Saturday, December 20, 2008

The Wild Life (Art Linson, 1984)

An impulsive, unrefined free spirit repeatedly finds himself clashing with a bunglesome bore in the casually commendable The Wild Life, a.k.a., one of the best things to ever to crawl its way out from the overly nostalgic head space of sentimental tripe pusher Cameron Crowe (Fast Times at Ridgemont High). A rambunctious examination of adolescent devilment circa 1984, and, not to mention, a first-rate peek into what it must have been like to come-of-age in Torrance, California, this Art Linson directed teen flick failed to impress me the first time around–you know, beyond the usual larks and superficialities that typically bubble near the surface in films like this. But looking at it again, I was struck by how much light it sheds on the importance of creating memories during one's youth. Think about all those unseemly things you did as a reckless adolescent. Have you got the images in your mind? How would you feel if those memories weren't there? Sure, some of the memories might be painful, and their disappearance could be seen as a blessing. But without those memories, even the bad ones, you wouldn't be yourself, you'd be a mindless zombie with no discernible personality. The moments of embarrassment some of the characters endure in this movie are what end up forming the building blocks of their very souls. Whether it be you're dorky boss forcing you to confront a shoplifter in the trendy mall boutique you work at or being romantically rebuffed by a couple of bikini clad stewardesses (Brynja McGrady and Leigh Lombardi) as "Mirror Man" by The Human League plays on the soundtrack, these moments are integral to your overall growth as a human being.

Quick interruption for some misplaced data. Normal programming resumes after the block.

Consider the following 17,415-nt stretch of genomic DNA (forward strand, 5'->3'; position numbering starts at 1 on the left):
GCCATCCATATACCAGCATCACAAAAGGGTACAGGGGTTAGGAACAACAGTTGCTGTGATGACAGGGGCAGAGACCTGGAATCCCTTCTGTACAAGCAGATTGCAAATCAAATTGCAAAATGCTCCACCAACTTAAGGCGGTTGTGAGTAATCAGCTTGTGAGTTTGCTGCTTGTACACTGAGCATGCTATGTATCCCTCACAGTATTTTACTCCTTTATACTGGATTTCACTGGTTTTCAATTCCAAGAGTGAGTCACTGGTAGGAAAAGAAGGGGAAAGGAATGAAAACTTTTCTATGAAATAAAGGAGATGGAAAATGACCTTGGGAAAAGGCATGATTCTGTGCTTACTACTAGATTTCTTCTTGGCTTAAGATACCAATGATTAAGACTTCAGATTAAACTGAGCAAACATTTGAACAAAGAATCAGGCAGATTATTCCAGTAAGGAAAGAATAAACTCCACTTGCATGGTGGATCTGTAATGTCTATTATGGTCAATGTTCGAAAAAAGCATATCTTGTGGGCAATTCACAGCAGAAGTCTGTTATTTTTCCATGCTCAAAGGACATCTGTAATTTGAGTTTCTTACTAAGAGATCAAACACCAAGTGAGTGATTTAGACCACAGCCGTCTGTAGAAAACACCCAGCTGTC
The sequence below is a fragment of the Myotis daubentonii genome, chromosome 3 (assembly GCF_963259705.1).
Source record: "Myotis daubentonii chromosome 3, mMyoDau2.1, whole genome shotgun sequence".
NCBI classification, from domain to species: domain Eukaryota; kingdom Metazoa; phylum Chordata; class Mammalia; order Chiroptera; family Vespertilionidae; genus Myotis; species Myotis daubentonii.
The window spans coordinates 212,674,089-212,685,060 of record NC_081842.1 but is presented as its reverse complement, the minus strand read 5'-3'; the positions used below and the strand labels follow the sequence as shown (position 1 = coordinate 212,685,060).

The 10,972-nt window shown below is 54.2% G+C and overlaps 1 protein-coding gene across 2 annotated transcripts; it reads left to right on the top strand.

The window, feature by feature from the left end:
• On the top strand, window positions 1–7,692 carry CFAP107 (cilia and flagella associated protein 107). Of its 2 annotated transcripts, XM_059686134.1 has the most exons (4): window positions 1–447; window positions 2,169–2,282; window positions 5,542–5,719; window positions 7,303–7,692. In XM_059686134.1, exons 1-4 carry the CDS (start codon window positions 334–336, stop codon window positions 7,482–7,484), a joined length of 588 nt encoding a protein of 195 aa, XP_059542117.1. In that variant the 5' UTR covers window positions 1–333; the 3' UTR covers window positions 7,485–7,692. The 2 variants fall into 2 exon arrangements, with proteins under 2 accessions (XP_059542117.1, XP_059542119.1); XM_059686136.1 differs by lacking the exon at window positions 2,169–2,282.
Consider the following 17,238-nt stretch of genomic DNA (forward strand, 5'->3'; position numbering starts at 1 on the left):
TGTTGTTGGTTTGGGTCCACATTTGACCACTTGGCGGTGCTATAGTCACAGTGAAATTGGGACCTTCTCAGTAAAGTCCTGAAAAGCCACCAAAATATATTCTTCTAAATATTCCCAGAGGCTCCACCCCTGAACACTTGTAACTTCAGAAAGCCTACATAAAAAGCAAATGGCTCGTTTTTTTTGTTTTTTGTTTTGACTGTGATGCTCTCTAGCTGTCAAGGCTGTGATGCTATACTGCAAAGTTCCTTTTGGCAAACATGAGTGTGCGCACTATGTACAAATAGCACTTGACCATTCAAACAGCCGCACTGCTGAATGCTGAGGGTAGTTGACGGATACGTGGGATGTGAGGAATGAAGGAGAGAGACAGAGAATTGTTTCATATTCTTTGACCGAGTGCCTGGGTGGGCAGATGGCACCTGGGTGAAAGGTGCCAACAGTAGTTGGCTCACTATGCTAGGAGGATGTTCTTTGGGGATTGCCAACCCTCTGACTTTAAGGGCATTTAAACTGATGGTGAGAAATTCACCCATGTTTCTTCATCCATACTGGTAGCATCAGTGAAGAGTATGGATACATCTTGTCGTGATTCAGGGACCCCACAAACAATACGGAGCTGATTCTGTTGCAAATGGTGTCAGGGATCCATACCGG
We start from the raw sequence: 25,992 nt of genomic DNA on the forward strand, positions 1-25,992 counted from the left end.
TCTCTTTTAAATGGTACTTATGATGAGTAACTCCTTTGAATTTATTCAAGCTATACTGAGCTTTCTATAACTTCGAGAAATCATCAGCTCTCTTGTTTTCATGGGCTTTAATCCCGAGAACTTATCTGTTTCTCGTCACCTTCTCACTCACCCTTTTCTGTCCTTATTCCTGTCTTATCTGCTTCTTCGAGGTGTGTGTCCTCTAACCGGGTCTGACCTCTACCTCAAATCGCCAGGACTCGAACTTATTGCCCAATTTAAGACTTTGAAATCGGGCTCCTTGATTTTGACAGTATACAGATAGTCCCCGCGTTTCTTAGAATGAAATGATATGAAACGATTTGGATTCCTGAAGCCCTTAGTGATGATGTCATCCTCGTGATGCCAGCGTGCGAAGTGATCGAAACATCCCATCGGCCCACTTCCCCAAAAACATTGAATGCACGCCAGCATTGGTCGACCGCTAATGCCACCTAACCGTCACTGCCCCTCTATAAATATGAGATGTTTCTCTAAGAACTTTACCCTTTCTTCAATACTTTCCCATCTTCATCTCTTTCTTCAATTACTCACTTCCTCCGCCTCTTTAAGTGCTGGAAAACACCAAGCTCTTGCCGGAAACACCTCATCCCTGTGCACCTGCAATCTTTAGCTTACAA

Following the adventures of a glum nineteen year-old with reddish hair, one who, get this, has just broken up with his strikingly beautiful girlfriend, Anita (Lea Thompson), Bill Conrad (Eric Stoltz) is looking forward to branching out on his own and moving into a swanky apartment complex. He sees it as liberation from his childlike existence, hence, the dumping of his high school girlfriend. However, his best friend and fellow bowling alley employee isn't quite ready to grow up. Wait a minute, what kind of asshole breaks up someone who looks like Lea Thompson?!? This course of action baffled the living fuck out of me. I mean, Lea Thompson? What a tool. It's true, Bill does eventually come to his senses. But this bizarre act was the main reason I saw a dark cloud hovering over Bill's head for the majority of this movie.

Anyway, his best friend, Tom Drake (Chris Penn), is the complete opposite of Bill, in that, he loves his high school girlfriend (Jenny Wright) and lives to party. These two lifestyles are incompatible with one another and cause much conflict between the mismatched buds.While the aforementioned "girlfriends" in The Wild Life may not party as hard as the guys, and aren't given succinct catchphrases to utter (Tom's mantra, "it's casual," permeates the proceedings like a carefree head cold), they are just as interesting as the boys; even more so at times, if you ask me.

An insanely gorgeous Lea Thompson (Howard the Duck) and the alluring Jenny Wright (Out of Bounds) play gal pals, Anita and Eileen, and I found their boy-related stress to be fascinating, and, strangely enough, downright illuminating at times. Call me grossly incognizant, but I enjoyed their heart to hearts about their futures and respective fellas.

The most interesting girlfriend was by far Eileen, a high school senior who is currently working (the film takes place in late August) at Fashion Dynasty, a new wave inspired clothing store (watch the mannequins closely, as some of them are actually played by living, breathing people). She not only has to deal with the erratic behaviour of Tom, her smothering, mentally challenged boyfriend (his steady stream of marriage proposals are pushing her over the edge), but also the untoward advances of her boss (Rick Moranis), a bespectacled fashion victim with poofy hair who thinks Eileen is the bees knees.